US crude oil
The marginal fall in oil prices on October 11, 2016, coincides with the market’s doubts about the execution of the output limit deal among OPEC (Organization of the Petroleum Exporting Countries) members on September 28. OPEC’s deal, Russian President Vladimir Putin’s comments, and falling inventories pushed crude oil prices higher in the last few trading sessions. Between October 4 and October 11, 2016, US crude oil November futures rose 5.1%.
OPEC pumped a record high of 33.64 million barrels per day of crude oil in September 2016. It was an increase of 160,000 barrels per day compared to the levels in August 2016. Although this conflicts with OPEC’s intentions, the cartel only agreed to discuss the specifics of caps or cuts in its November meeting. Energy investors might have to wait until next year for a clear post-deal direction in OPEC’s production.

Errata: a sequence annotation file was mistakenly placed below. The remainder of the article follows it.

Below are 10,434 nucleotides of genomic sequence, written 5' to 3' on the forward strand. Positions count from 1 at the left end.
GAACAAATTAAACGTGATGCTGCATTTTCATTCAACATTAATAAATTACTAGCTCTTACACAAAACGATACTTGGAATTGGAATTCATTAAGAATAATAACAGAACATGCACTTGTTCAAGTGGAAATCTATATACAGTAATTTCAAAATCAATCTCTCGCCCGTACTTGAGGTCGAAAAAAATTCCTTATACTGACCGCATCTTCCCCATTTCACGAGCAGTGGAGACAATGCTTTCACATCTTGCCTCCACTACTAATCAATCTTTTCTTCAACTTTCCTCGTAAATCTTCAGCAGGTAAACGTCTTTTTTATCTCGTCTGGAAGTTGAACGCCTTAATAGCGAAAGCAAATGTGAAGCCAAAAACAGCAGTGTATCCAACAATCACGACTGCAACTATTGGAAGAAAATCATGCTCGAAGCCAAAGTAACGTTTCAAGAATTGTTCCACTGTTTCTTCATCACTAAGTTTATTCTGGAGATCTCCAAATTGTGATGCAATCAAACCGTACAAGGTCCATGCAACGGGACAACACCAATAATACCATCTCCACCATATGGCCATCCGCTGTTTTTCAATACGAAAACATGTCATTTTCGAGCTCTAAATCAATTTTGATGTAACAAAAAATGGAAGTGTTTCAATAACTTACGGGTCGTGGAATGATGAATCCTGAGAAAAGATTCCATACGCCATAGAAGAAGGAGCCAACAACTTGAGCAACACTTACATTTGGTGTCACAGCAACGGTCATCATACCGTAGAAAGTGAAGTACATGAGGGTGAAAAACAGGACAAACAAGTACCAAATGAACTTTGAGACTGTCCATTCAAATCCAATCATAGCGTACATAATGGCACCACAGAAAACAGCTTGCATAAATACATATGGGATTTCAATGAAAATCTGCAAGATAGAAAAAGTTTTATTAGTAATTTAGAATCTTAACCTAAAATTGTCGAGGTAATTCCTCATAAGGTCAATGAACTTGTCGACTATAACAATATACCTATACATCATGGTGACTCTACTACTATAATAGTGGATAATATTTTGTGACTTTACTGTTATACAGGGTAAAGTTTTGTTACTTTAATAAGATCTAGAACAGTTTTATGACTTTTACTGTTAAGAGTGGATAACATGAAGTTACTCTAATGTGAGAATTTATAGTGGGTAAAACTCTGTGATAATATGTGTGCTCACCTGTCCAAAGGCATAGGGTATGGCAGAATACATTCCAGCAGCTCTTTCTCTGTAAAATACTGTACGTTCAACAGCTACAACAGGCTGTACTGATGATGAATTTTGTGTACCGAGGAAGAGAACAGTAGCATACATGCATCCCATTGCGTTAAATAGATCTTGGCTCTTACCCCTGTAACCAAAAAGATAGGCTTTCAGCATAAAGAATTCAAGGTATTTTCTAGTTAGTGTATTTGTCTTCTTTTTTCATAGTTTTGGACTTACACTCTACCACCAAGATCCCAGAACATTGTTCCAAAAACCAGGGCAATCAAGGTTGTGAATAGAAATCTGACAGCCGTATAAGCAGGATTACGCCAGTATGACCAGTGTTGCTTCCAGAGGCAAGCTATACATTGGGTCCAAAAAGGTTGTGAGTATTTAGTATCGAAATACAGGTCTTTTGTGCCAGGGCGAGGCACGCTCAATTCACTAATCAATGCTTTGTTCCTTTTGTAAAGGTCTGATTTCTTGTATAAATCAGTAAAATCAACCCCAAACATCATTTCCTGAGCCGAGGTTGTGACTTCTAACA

Key moving averages
Currently, crude oil futures are trading 7.3% above their 100-day moving average and 8.8% above their 20-day moving average. Prices trading above their 100-day and 20-day moving averages indicate bullish sentiment for crude oil. The 20-day and 100-day moving averages might act as downside support for crude oil going forward. The above graph shows the price performance of crude oil futures relative to key moving averages.
In this series, we’ll analyze the impact of fundamental drivers such as the rig count, inventories, and the US Dollar Index on crude oil prices.
In the next part, we’ll see how rig counts are impacting oil prices.